Cyprus’ rival political leaders will re-start unity negotiations in Geneva in January in a bid to bring the divided island back together again.
Talks between Cypriot President Nicos Anastasiades and Turkish-Cypriot leader Mustafa Akinci broke down at a Swiss resort earlier over how much territory stolen by Turks during an unlawful 1974 invasion should be returned to Cypriots.
The two will miss their self-imposed end-of-year deadline for making a deal that has eluded two dozen diplomats and a raft of politicians, envoys, and mediators since the 1974 invasion that led to Turkey occupying the northern third of the island.
“Turkey will also be present along with the other two guarantor states, which is why we believe that Greece and Turkey play an important role. They are the closest to the two communities in Cyprus. Great Britain will also be a Guarantor State. We hope to find a solution that will be acceptable to all parties,” said Ak?nc?, Euronews reported.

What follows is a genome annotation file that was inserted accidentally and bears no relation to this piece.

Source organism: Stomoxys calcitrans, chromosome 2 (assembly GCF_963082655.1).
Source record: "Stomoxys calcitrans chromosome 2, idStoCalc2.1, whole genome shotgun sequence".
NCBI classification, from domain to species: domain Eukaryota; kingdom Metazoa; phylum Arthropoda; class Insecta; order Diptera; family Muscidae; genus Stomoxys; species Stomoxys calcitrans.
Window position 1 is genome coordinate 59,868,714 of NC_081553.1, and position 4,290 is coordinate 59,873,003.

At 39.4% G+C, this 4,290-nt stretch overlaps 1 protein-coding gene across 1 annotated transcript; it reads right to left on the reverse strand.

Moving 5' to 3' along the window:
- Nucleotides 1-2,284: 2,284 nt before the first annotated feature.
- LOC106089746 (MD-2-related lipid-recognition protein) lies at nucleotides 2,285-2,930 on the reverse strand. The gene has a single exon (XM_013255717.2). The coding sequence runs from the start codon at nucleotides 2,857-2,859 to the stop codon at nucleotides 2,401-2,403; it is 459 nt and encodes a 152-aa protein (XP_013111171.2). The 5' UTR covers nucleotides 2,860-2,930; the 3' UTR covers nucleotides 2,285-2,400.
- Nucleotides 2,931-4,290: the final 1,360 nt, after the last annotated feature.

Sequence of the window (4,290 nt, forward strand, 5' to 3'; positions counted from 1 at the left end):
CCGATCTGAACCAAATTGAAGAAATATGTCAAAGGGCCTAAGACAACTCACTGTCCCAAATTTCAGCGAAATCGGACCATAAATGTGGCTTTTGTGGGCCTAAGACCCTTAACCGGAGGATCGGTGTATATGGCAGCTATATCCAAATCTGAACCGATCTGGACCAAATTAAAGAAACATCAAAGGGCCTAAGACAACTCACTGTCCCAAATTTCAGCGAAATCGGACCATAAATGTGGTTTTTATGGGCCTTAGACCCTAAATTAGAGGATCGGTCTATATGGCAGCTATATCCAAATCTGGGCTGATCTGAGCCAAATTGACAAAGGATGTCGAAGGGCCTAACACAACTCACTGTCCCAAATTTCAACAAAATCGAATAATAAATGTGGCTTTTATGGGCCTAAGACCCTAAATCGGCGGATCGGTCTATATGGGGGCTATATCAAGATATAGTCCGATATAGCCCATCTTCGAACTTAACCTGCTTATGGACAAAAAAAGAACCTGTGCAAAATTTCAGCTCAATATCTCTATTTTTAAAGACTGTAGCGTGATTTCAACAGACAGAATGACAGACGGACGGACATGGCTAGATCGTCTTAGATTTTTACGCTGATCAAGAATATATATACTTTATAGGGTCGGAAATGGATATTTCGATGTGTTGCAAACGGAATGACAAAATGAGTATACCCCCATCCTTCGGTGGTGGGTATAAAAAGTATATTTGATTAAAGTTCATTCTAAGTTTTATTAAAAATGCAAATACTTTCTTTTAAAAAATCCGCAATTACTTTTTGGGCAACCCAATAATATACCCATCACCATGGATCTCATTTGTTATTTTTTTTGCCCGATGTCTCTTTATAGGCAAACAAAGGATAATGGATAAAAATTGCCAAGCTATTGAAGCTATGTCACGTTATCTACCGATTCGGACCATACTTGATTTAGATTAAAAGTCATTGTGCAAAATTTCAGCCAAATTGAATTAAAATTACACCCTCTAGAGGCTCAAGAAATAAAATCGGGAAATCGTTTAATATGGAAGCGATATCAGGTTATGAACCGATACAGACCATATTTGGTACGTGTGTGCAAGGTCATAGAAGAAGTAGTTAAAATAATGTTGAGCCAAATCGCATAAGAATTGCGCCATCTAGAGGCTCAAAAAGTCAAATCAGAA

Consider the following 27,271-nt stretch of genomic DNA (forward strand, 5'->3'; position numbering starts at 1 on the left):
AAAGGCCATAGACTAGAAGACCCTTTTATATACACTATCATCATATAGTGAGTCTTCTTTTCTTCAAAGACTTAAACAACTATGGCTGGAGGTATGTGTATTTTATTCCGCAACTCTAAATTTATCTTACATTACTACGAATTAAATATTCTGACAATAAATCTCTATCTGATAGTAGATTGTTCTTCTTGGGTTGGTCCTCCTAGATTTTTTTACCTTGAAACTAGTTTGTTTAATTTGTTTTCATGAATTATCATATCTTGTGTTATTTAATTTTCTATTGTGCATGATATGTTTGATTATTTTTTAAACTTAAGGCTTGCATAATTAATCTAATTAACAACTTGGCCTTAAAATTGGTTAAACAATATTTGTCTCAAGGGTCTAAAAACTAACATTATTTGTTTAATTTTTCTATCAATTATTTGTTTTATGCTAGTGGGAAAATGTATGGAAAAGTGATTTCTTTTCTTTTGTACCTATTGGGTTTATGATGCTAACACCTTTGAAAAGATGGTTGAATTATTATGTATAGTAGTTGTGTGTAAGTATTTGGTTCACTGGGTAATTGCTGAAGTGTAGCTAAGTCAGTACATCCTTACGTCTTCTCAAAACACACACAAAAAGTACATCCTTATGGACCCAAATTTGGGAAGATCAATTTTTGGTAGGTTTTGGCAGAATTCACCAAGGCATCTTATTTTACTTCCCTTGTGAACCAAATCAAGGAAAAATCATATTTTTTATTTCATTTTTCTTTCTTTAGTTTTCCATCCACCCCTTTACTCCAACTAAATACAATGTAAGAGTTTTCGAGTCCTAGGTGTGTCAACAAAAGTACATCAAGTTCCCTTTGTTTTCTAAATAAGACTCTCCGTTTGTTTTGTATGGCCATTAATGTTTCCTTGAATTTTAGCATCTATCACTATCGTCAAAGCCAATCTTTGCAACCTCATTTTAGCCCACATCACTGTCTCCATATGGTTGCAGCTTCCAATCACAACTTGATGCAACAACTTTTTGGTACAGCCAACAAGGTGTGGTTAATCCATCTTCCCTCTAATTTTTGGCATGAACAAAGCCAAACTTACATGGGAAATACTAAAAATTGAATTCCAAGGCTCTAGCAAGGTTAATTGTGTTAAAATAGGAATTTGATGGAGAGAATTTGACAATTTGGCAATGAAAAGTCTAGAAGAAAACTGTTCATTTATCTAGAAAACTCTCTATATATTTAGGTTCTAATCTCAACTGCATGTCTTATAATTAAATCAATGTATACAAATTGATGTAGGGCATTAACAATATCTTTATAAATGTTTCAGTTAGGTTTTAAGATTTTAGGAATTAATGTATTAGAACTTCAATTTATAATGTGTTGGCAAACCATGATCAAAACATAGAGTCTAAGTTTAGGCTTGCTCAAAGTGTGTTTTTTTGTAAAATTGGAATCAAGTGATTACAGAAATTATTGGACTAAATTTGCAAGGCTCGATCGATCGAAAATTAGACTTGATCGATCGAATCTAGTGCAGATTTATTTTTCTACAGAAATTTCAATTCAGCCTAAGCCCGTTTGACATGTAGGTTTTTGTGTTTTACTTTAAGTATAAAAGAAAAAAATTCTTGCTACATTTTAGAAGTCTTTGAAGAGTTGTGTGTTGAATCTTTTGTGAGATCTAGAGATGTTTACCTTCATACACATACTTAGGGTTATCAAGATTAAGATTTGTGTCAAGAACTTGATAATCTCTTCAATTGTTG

Anastasiades wants Turkey to remove its 35,000-strong army but that could be settled when the United Kingdom, Greece and Turkey join the talks as security guarantors.
Turkish-Cypriots want their army to stay in place to guarantee their security but Anastasiades said that could be a deal breaker.